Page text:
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Maryland men’s lacrosse takes rematch with Johns Hopkins, 14-9, to advance to Big Ten Tournament title game

The Terps advanced to the Big Ten Tournament championship game for the third straight season.

Photo courtesy of Maryland Athletics.

After a sluggish first quarter, No. 3-seed Maryland men’s lacrosse entered the second quarter against No. 2-seed Johns Hopkins with a two-goal deficit.

With a Big Ten tournament championship game appearance on the line, the Terps needed to wake up — and they did. They outscored the Blue Jays 13-6 in the final three quarters en route to a 14-9 victory.

“I told the guys when we got down 3-0, we just need to take a deep breath,” graduate defenseman Brett Makar said. “Like a boxing match or a UFC fight, you kind of got to feel out your opponent for those first few minutes.”

The Terps will take on No. 4-seed Michigan in the championship game on Saturday.

Maryland battled out of its first-quarter deficit and tied the game at four with three minutes remaining in the first half. The Terps could have become complacent and entered the second half with a fresh start, but they kept pushing.

Sophomore attackman Zach Whittier gobbled up a deflection off Johns Hopkins senior goalie Tim Marcille and fired it back at the net to give Maryland its first lead of the game with 2:21 remaining on the second-quarter clock. It would lead the rest of the way, making up for a slow start and keeping its dreams alive of a third straight Big Ten Tournament title.

“Certainly didn’t start great, but proud of the way our guys fought and battled,” head coach John Tillman said. “It certainly wasn’t a work of art or wasn’t necessarily clean, but I just thought we had great effort.”

For a moment, it looked like Johns Hopkins, which beat Maryland, 12-11, in the final game of the regular season, had the upper hand. It won the opening faceoff and controlled the first 10 minutes.

The Blue Jays worked the ball around the attacking zone before junior attackman Russell Melendez sprinted towards the cage, fought off contact from Maryland sophomore midfielder Dante Trader Jr. and scored the first goal of the day.

After missing its first shot of the game, Maryland received a delay of game penalty, giving the Blue Jays a man-up opportunity. Freshman goalie Brian Ruppel made his presence felt, though, recording his first save of the game.

However, the Blue Jays remained aggressive, scoring two more goals within 40 seconds.

The Terps faced a 3-0 deficit with nine minutes remaining the the first quarter, and desperately needed a response. It did not come immediately, but with 3:12 remaining on the first-quarter clock, Maryland broke through. Junior midfielder Jack Koras scored the Terps’ first goal of the game, catching a 20-yard dime from senior midfielder Kyle Long and punching it into the cage.

Maryland, now settled in, carried its momentum into the second quarter and looked like the two-time reigning Big Ten tournament champion it is.

Maryland and Johns Hopkins traded goals to begin the second quarter, but the final 10 minutes belonged to the Terps. Senior attackman Ryan Siracusa cut the Blue Jays’ lead to one and then freshman attackman Braden Erksa tied the game with 3:22 remaining in the first half.

After Whittier’s score put the Terps up 5-4, they stayed on the attack and continued to apply pressure in the final minutes of the half, simply out-hustling the Blue Jays. With time winding down, a rebound came to freshman attackman Braden Erksa, who jumped and fired the ball past Marcille to give Maryland a two-goal lead heading into halftime.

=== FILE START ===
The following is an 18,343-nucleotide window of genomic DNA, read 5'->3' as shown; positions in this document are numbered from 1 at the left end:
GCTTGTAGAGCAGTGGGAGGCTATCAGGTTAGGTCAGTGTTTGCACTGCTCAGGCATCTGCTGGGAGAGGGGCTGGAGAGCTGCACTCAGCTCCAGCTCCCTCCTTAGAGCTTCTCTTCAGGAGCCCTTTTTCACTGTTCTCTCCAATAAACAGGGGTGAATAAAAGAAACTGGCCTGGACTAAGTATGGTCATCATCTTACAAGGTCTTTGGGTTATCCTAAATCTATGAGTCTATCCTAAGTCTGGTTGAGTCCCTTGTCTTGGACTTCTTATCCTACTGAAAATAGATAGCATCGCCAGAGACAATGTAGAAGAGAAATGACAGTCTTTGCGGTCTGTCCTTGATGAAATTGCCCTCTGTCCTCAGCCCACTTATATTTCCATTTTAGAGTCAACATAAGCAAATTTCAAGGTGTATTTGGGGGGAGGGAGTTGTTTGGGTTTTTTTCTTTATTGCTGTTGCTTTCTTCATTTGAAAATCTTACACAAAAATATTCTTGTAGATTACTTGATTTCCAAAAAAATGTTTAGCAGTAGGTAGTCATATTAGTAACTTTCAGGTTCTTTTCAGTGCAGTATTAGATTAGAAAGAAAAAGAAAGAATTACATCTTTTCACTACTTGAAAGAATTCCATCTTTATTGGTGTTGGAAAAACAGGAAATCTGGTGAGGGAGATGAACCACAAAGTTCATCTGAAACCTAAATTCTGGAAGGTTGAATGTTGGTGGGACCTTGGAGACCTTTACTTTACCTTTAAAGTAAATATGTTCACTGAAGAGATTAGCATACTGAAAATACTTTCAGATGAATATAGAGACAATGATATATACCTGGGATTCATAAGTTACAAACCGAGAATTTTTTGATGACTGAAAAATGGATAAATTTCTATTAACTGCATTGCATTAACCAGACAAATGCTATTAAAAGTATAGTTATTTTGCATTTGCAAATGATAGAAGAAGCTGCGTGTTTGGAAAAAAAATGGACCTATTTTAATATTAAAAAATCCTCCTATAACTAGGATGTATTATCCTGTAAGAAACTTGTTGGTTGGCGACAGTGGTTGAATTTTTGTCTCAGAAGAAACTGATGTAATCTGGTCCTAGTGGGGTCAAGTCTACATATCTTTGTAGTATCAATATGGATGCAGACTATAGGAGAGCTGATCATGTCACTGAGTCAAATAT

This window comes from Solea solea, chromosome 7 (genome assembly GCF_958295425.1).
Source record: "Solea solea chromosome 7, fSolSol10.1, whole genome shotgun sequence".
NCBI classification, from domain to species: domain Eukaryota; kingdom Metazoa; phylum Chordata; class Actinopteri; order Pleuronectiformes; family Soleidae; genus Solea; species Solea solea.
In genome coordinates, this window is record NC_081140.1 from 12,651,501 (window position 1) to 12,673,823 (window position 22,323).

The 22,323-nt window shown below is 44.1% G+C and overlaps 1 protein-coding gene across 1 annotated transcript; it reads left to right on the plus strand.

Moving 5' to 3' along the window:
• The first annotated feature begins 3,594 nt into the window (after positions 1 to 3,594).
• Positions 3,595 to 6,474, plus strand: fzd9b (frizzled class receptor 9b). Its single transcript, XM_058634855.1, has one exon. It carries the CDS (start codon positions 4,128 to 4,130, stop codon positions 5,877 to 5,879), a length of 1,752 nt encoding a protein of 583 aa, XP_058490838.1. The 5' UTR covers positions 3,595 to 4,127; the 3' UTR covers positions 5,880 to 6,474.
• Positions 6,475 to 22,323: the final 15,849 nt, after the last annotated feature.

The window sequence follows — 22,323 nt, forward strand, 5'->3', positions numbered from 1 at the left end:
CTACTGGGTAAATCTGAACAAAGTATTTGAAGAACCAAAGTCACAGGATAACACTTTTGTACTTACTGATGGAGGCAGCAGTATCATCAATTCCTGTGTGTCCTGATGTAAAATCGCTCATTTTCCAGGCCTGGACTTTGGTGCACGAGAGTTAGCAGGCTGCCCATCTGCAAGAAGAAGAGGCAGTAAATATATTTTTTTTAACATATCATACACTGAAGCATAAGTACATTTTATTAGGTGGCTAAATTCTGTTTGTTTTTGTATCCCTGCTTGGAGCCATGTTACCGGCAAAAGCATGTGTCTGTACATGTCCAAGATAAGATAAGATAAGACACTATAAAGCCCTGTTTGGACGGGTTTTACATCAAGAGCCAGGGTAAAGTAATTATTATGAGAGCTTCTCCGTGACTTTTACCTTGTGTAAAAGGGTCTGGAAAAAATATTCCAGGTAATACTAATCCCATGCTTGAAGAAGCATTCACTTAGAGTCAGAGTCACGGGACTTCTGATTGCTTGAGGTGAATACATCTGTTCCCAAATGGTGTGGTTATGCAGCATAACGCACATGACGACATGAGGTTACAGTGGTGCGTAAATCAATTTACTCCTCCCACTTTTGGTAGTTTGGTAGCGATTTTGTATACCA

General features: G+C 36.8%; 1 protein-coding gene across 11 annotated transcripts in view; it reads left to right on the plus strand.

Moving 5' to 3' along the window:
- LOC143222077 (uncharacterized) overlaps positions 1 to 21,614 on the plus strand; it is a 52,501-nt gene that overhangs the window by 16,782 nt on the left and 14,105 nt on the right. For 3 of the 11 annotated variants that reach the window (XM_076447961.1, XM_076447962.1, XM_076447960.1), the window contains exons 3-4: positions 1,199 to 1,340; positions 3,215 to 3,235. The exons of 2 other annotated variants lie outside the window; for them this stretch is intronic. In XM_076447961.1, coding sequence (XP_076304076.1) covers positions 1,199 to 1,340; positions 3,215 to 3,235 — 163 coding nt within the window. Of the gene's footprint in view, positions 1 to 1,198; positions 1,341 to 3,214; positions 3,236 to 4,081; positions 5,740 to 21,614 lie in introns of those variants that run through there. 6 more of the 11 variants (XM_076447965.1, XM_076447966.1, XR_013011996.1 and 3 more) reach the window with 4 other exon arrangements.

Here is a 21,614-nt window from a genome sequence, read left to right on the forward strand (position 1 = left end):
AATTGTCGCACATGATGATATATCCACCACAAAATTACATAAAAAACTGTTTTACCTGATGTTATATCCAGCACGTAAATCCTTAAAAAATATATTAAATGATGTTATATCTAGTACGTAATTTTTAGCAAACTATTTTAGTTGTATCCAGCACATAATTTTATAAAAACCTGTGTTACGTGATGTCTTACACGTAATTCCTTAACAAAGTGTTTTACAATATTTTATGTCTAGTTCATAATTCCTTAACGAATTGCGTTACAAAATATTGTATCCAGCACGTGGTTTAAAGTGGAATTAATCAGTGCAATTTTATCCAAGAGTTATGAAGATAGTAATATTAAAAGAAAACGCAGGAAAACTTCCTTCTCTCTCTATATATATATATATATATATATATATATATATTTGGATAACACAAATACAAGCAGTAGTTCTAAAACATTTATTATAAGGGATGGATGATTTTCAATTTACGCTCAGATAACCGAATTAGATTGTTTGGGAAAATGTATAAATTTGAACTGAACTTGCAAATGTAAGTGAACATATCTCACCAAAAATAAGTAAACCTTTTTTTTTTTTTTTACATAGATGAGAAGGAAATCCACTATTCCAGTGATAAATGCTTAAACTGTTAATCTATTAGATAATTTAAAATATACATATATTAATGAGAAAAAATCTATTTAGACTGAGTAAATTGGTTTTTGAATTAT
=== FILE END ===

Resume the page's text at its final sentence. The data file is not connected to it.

The teams exchanged three consecutive goals in the third quarter, but Maryland’s offense never slowed down. The Terps scored six goals in the third quarter and entered the fourth quarter with a four-goal lead, too much for Johns Hopkins to overcome.

Maryland drained the clock in the final period, and won to redeem its loss in “The Rivalry” two weeks prior.

Three things to know

1. Maryland cut back on the turnovers until the fourth quarter. Prior to Thursday’s game, the Terps had totaled 57 turnovers in their last three games. They cleaned up their act in the first three quarters of the Big Ten Tournament semifinals, though, recording just nine turnovers through the first three quarters. But the fourth quarter was a return to bad habits for Maryland, which gave the ball away seven times in the frame.

2. Owen Murphy made an impact. Murphy, who transferred from Johns Hopkins to Maryland prior to the 2022 season, received very little playing time against the Blue Jays in the regular-season matchup, as he was still nursing an ankle injury. But he was healthy enough on Thursday, and helped knock off his former team with three goals. The junior attackman will need to keep up his impressive play if Maryland wants to win its third consecutive Big Ten Tournament championship.

“It was really hard for him two weeks ago, you know, he didn’t play a lot,” Tillman said. “I’m happy for him because we need him. We need him to play like I know he can.”

3. Maryland got its revenge. After losing a shot at the Big Ten regular-season title in these teams’ first matchup, 12-11, the Terps got their revenge on Thursday. They fell into an early 3-0 deficit, but dominated the Blue Jays the rest of the game, outscoring them by eight over the final three quarters. Maryland will take on Michigan for the Big Ten Tournament title on Saturday.

“They probably did a few things the last time we played them that we did tonight,” Johns Hopkins head coach Peter Milliman said. “They were much more disciplined in their movement and their spacing on offense. They dodged with a purpose and didn’t take that first shot.”